If your data is all local, you’ll have no problem to manage it this way, but if you’re consuming an API, most likely it will provide the data in a nested way. In order to process the data into our format, you can use normalizr. After some configuration, it will be able to flatten calling the function normalize . It will return an object with two properties:entities and result . Entities will be the data fetched and normalized in our format; Result will be the relation of IDs of the root entity that you just fetched.
Entities! What a coincidence, huh? Not really, actually. I got this pattern from the Redux’s Real World Example which consumes Github’s API, normalizing its data after it.
Thanks to this format, we can write a reducer that controls the entire entities part of the state with just a few lines
Every time our action includes the property entities , it’s going to be merged with our current state’s entities value.
Warning: this reducer is only adding or overwriting data as it comes, there’s no case for deleting data from our state. Some may say it’s not needed as a delete can be seen as a modification on the delete flag of the element (soft deletion). What do you think? Any proposal to improve this case? Let’s debate it in the comments!
Cool! All our data is being handled automatically and merged into the state! We should be careful, though: our data is stored in objects, there are no arrays, so no order.
We should keep the order of the result provided by the Back-End, they might be spending a lot of resources (so money 💸) to decide the order in which the movies are presented to every user (Netflix, someone?). But by normalizing them we’re ignoring that order. This is why normalizr gives us also the results , a relation of IDs representing the fetched resources.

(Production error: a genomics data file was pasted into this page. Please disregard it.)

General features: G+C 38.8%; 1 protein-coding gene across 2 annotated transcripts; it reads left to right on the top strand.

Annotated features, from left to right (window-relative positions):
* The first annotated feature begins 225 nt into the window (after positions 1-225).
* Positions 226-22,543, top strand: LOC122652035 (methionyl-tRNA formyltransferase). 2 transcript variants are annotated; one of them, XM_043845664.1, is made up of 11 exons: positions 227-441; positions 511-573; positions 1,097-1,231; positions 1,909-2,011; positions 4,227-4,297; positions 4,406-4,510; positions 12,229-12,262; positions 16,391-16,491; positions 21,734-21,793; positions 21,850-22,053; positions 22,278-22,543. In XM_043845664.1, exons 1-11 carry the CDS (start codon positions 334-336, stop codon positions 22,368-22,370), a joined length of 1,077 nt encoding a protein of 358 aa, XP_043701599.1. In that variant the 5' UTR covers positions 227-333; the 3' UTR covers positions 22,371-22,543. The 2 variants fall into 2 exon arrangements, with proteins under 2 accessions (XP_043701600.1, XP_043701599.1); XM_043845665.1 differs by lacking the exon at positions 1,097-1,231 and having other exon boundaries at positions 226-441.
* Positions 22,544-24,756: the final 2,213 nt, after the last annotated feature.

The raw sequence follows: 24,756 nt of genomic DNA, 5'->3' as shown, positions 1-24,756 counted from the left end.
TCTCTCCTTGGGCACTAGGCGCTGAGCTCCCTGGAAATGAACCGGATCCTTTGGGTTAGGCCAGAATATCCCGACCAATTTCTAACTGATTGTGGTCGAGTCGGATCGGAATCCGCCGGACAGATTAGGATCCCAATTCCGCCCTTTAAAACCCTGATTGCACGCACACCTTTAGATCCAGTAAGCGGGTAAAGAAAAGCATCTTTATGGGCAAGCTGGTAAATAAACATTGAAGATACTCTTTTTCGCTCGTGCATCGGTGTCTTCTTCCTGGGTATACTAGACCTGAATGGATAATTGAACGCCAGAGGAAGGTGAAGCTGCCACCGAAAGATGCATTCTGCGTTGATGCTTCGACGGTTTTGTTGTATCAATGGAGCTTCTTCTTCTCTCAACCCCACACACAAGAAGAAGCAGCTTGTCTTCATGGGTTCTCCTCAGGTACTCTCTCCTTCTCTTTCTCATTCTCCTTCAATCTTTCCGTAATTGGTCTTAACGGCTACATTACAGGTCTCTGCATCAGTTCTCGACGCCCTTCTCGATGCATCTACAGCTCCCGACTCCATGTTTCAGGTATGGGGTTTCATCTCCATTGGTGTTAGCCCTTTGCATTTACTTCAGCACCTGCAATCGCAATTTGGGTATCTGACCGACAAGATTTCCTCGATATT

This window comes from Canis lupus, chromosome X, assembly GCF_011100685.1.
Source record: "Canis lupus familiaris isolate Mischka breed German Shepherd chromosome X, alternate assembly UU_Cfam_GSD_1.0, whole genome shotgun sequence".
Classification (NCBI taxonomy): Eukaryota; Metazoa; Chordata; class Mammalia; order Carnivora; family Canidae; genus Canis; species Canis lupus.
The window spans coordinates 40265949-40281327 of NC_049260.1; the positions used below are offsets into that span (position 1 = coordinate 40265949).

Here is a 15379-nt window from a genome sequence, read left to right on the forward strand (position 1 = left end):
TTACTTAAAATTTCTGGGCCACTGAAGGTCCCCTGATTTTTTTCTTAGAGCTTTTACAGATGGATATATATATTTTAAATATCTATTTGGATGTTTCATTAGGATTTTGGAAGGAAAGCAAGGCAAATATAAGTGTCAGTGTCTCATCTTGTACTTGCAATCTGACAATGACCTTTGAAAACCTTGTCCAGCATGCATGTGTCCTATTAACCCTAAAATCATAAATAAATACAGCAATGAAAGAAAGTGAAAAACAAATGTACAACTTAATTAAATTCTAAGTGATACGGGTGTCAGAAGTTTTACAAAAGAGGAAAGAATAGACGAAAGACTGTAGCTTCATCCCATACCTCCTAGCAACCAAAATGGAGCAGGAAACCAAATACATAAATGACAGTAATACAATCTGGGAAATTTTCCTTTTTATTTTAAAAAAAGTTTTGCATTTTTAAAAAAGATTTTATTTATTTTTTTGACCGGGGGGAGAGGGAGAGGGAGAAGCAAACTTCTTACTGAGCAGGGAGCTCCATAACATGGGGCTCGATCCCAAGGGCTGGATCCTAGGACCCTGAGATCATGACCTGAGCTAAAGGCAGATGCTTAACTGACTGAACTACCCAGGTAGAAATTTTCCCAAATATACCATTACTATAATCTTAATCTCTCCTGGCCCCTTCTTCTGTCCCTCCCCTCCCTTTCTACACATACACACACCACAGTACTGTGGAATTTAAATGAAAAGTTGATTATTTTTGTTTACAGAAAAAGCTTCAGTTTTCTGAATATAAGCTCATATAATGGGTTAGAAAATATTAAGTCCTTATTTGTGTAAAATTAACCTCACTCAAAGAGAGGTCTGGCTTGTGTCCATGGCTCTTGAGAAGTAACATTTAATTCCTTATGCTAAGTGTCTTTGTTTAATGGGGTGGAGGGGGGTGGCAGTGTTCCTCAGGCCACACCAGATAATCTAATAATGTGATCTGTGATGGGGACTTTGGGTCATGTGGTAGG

You fetched a single movie with ID 101 (the API responds an object)? The results property will be 101 ; fetching an array of movies with IDs 101 and 100 (API sends an array)? results will be this array [101,100] (keeping the order). See an example below:
Notice that the original response was an array of movies, and the results property of the normalized object is an array too, keeping the original order.
There’s no space in the entities reducer for this results array, so we have to set it into another place: the pages reducer. The pages reducer is all about the local variables that the different pages need in order to render its information. Arrays of elements, loading flags, maybe form-data if not using redux-form. The basic idea is that while the entities reducers is saving data from the resources, pages reducer stores data related to the rendering screen.
As you can see, when mapping state to props in our containers we’re creating the array mapping all elements in the result (state.pages.boxOffice.myListMovies, list of IDs) to the actual data in the entities .
The idea is to split again the state.pages property into a set of all the pages you’re showing in your app. For example, every component loaded by a route React Router.
This structure is going to help you scale your data-driven application easily. If you have to add other types of entities it won’t affect the structure of the page. If you want to add another screen that loads the existing entities in a different way, you can work with the pages reducer without bothering about data control. All of this will help us follow the simple source of truth principle, which will help you avoid many problems during your development.
In the future, I would like to write about Redux’s Reselect using this pattern.
Let me know what you think in the comments and let’s discuss better practices or modifications.